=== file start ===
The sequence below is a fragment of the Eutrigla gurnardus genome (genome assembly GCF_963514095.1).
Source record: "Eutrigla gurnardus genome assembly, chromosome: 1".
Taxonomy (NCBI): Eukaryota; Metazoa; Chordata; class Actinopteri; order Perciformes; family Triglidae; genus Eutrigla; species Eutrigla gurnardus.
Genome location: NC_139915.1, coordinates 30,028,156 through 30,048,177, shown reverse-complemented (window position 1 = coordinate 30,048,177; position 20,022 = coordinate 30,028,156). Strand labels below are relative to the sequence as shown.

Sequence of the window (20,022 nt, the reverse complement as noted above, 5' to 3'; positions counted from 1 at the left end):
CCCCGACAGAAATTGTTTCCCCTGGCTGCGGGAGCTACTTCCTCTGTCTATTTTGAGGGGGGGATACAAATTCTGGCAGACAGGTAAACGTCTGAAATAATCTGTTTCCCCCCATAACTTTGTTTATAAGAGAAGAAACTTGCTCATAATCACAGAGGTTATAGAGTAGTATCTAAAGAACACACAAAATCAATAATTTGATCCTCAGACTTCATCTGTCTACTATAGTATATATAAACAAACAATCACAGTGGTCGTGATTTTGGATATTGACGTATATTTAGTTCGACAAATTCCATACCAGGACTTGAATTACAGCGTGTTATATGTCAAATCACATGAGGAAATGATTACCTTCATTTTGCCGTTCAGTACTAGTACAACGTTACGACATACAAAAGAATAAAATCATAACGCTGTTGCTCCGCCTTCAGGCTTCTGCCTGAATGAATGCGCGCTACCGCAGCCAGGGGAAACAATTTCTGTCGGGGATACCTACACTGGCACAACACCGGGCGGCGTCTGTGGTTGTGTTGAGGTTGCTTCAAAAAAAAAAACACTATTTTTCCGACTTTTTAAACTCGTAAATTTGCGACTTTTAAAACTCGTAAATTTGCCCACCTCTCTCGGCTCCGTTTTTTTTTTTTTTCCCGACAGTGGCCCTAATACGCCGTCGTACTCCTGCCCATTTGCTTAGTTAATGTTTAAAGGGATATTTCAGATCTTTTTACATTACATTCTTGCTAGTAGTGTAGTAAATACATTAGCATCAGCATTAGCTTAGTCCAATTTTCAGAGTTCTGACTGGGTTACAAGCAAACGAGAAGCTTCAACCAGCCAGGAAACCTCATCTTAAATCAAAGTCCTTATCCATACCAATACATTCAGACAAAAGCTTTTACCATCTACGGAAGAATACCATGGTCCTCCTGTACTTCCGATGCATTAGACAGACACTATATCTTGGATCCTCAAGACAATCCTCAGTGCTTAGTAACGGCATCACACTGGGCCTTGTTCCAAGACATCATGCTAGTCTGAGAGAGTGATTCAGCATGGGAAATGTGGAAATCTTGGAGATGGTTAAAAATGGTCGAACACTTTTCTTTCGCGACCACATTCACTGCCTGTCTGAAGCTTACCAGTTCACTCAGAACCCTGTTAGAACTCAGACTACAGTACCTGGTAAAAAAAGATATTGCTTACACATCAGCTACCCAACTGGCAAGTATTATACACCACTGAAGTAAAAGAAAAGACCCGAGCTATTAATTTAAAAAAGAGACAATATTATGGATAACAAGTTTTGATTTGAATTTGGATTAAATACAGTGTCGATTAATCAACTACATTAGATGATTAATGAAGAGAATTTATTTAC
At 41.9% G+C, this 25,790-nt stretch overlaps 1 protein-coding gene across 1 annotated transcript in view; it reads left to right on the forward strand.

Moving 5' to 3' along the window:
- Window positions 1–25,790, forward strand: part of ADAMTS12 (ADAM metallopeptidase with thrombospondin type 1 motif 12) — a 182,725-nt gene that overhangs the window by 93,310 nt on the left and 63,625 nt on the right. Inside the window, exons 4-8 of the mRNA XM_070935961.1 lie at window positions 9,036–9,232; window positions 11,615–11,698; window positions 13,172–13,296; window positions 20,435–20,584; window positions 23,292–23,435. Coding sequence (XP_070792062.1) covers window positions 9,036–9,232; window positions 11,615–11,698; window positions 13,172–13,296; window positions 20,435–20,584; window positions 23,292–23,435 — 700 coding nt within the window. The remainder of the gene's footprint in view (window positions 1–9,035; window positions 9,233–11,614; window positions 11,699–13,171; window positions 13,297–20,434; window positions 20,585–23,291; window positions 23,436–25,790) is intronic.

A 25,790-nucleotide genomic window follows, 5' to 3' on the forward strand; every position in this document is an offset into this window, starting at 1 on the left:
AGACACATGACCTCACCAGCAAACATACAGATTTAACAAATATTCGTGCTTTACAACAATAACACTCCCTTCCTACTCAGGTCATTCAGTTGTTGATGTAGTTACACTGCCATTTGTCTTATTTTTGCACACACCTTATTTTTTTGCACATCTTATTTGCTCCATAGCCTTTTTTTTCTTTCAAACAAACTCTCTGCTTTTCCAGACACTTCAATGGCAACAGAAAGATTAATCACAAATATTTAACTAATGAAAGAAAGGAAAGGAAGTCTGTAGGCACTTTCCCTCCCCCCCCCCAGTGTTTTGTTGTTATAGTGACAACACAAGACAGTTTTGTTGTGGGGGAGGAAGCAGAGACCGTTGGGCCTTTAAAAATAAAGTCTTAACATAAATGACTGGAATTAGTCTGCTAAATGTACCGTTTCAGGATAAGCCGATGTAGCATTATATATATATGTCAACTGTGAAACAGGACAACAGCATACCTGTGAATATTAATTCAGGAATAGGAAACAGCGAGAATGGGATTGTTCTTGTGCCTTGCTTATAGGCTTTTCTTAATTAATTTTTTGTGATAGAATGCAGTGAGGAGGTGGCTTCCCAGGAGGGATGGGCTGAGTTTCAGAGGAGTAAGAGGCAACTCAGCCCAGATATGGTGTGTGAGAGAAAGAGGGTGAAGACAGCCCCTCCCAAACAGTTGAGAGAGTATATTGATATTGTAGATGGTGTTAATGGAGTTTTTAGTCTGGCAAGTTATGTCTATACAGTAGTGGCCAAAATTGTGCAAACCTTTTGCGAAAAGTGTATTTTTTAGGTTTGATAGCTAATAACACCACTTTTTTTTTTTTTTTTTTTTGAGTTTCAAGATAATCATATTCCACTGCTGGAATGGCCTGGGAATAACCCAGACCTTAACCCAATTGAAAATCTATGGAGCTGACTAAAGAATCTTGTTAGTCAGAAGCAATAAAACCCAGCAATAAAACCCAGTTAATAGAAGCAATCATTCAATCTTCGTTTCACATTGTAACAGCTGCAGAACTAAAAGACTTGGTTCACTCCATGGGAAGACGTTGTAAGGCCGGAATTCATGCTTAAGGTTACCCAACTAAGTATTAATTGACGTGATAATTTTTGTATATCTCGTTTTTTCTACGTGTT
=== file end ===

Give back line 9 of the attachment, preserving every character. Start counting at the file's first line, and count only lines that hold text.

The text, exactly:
- Window positions 1–25,790, forward strand: part of ADAMTS12 (ADAM metallopeptidase with thrombospondin type 1 motif 12) — a 182,725-nt gene that overhangs the window by 93,310 nt on the left and 63,625 nt on the right. Inside the window, exons 4-8 of the mRNA XM_070935961.1 lie at window positions 9,036–9,232; window positions 11,615–11,698; window positions 13,172–13,296; window positions 20,435–20,584; window positions 23,292–23,435. Coding sequence (XP_070792062.1) covers window positions 9,036–9,232; window positions 11,615–11,698; window positions 13,172–13,296; window positions 20,435–20,584; window positions 23,292–23,435 — 700 coding nt within the window. The remainder of the gene's footprint in view (window positions 1–9,035; window positions 9,233–11,614; window positions 11,699–13,171; window positions 13,297–20,434; window positions 20,585–23,291; window positions 23,436–25,790) is intronic.